Tuesday, July 7, 2009
Virtual companies enjoy real workplaces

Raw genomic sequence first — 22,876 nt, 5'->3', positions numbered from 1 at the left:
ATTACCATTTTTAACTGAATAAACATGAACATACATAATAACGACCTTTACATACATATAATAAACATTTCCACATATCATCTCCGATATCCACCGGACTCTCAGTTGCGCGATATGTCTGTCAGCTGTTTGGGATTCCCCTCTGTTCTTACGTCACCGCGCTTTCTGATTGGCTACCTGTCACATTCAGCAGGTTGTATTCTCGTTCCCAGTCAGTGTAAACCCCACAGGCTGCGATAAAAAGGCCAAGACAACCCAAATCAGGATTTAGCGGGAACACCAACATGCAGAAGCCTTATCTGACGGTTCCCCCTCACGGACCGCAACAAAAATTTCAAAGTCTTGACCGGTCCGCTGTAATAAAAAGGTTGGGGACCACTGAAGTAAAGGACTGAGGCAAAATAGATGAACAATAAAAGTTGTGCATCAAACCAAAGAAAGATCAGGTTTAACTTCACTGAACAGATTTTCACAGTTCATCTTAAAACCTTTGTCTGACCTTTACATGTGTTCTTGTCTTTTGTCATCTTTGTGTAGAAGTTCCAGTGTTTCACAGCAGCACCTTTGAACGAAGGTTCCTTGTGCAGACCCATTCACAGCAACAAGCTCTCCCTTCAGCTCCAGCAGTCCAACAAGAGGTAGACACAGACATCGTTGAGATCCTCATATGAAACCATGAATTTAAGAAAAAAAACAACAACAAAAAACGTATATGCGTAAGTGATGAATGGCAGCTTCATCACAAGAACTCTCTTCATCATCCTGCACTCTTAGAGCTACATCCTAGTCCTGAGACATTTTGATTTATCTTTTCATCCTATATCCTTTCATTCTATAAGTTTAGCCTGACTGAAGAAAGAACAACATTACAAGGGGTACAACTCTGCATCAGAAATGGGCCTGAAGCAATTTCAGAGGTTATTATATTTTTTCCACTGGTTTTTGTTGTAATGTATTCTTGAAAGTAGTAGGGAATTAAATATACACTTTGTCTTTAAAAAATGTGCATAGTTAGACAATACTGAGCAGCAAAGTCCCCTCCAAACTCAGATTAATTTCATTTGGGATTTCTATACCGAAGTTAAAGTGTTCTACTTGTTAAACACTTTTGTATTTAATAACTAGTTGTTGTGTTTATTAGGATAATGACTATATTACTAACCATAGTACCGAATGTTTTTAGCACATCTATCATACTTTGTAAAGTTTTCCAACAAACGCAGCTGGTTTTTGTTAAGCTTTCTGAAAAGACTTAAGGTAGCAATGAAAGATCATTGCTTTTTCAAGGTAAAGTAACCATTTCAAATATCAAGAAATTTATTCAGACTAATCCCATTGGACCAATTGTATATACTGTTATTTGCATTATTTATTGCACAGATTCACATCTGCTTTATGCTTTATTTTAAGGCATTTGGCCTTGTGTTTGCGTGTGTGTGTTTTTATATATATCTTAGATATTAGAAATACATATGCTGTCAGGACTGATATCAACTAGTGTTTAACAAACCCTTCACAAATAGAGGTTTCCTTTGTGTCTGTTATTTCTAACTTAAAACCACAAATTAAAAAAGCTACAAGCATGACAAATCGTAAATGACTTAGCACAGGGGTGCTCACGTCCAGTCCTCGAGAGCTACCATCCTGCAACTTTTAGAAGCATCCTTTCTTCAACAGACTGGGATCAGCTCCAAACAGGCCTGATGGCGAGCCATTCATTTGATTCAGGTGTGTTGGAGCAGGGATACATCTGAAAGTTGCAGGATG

Businesses share office space, costs By Bonna Johnson • THE TENNESSEAN • July 7, 2009 The new office is no office at all. It could be a rented desk in a roomful of strangers. Or a virtual office that comes with a prestigious West End address. Entrepreneurs and startups are turning to unconventional workplaces that are a step up from a corner table at Starbucks to cut costs and win freedom from four walls and a desk. Advances in laptops, as well as smaller and smarter cell phones, have also helped make the American workplace more mobile just as a worsening economy makes long-term, high-rent leases that much more difficult to afford for small-business owners. "The workplace is never going back to what it was," said Ron Runyeon, a Nashville real estate investor who is planning a novel co-sharing workspace in Germantown. "For a company to hire 10 to 20 employees and put them in cubicles, those days are over." Runyeon's co-op is slated to open later this year and is among the first in Nashville to cater to lonely work-at-home entrepreneurs who crave social interaction and networking in a creative workspace. For a membership fee — probably less than $200 a month — entrepreneurs can come and go from the open-space office that will be furnished much like a coffee shop with couches and tables, along with a few desks and small conference rooms. Extras will include fax machines, computers for those without a laptop and, of course, a coffeemaker. It's a new twist on the virtual office concept, which has been around for decades but appears to be coming into its own during the down economy. "We didn't know if we'd have 100 clients or two clients, especially in our first year, when we decided to go out on our own," said Patricia McCarter, a partner in the Nashville law firm McCarter and Beauchamp, which specializes in family law, particularly divorces. To keep overhead low, she and her partner decided to do some of their work from home but also signed a one-year contract for a virtual office on West End for client meetings. A receptionist, upscale office décor and the hustle and bustle of a shared workplace filled with other entrepreneurs gave the attorneys instant credibility not easily won via meetings in a coffee shop or home office. Plus, "having an address on West End brought clients our way because it's a recognizable location," McCarter said. Offices grow by designThe Regus Group, which operates virtual or shared offices worldwide, manages two locations in the Nashville area — HQ Business Center at 3200 West End Ave. and 725 Cool Springs Blvd. — with about 200 clients between them. Inquiries about virtual offices in the Nashville area are up in the past 12 months and business has increased 23 percent the first half of this year compared with a year earlier, said Scott Nelles, Southwest region vice president for Regus. Nationally, virtual office subscriptions are up 12 percent so far this year, compared with 2008 and May sales were up 5 percent over last May, said Dennis Watson, Regus spokesman. Another virtual office center, Chesapeake Business Centre in Maryland Farms and Cool Springs, also has seen more inquiries. "I'm guessing it's because of the economy," said owner and leasing agent Murray Hatcher, who noted that some businesses are escaping from pricey office space and deciding to go virtual. A virtual office, usually located in a desirable business center, includes mail and telephone service, a receptionist, office and conference space, and some administrative support, such as copy machines. Virtual offices are popular not only with entrepreneurs, but also with businesses considering a second location in a new city or work-at-home employees of Fortune 500 companies, Nelles said. At Regus, prices start at $69 per month for just the mail service. "A business may want that legitimate business address, instead of a P.O. box or their home address," Nelles said. The most popular package costs $169 per month, which includes mail and phone services, as well as 16 hours per month of office use. A receptionist answers calls to the business and patches them through to the owner even if it's on a cell phone or at home. Space helps with clients"It's so nice for our clients when they arrive there," said McCarter, who usually holds meetings at the West End office three to four days a week. "There is a body there to welcome them, offer them coffee, make copies for us. It really projects a professional appearance." For the first six months of this year, her firm has paid a total of $5,000 for its virtual office, McCarter said. That's much less than the cost of traditional office rentals, she said. "We're a small shop, so this has been a perfect stepping stone," said McCarter, who said she and her partner are now contemplating leasing their own office space because business has been strong enough. Runyeon's co-op has less to do with casting a professional image and more to do with being a gathering place for entrepreneurs in creative industries such as design, music and film. "I may be a tech guy but have no marketing skills," Runyeon said. "I could hook up with someone I meet there on the marketing side, and we could barter some of those skills." The co-sharing office will take up about 3,500 square feet on the third floor of an old flourmill that Runyeon is renovating at 100 Taylor Street. He's unsure how profitable the concept will be, but as startups succeed, he hopes they will end up renting other office space that will be available on the first two floors. He plans to market the co-op as a "first step" out of a home office. "The drawback of people working out of (a) home is the isolation factor," Runyeon said. Other options aboundWhen Derek Hughey, 37, launched his own law firm in May, he opted for no office at all. The corporate and securities lawyer worked at Nashville's Bass, Berry & Sims firm before opening Hughey Business Law as an all-virtual, nearly paperless law practice. "Given these tough economic times, I know that many companies and individuals are looking for lower-cost alternatives," Hughey said. He figures he can offer rates that are 30 percent to 40 percent lower than what he would probably charge if he worked for a traditional law firm. "The way technology has changed, you have the ability to do high-end legal work without the overhead of a building, a secretary, an IT department or an accounting department," Hughey said. Merchant goes virtualDoris Franklin Matthews, owner of Chancery Lane Antiques, closed down her Belle Meade store in January after eight years there and 13 years in the business. Now, she sells antiques online through a "virtual store." "Business slowed down to the point that I knew I had to pare down what I was doing," said Matthews, who learned she was pretty savvy at Web site development. Annual sales used to exceed $350,000. She's not at that level online yet, but she has reached her former profit level, in large part because she no longer has the overhead of a brick-and-mortar store. The 2,000 or so small British antiques she stocks — mainly silver collectibles and antique tortoise shell — are in storage. She maintains the Web site, www.chancerylane.com, so potential customers can see her wares at the click of a mouse. "This has brought all sorts of people from around the world into my store," said Matthews, who likes the flexible schedule of running a virtual business rather than having to be at a store's front counter from 11 a.m. to 5 p.m. "I'm finding it much easier to do it this way," she said. "Profits are better than they've been in a long time."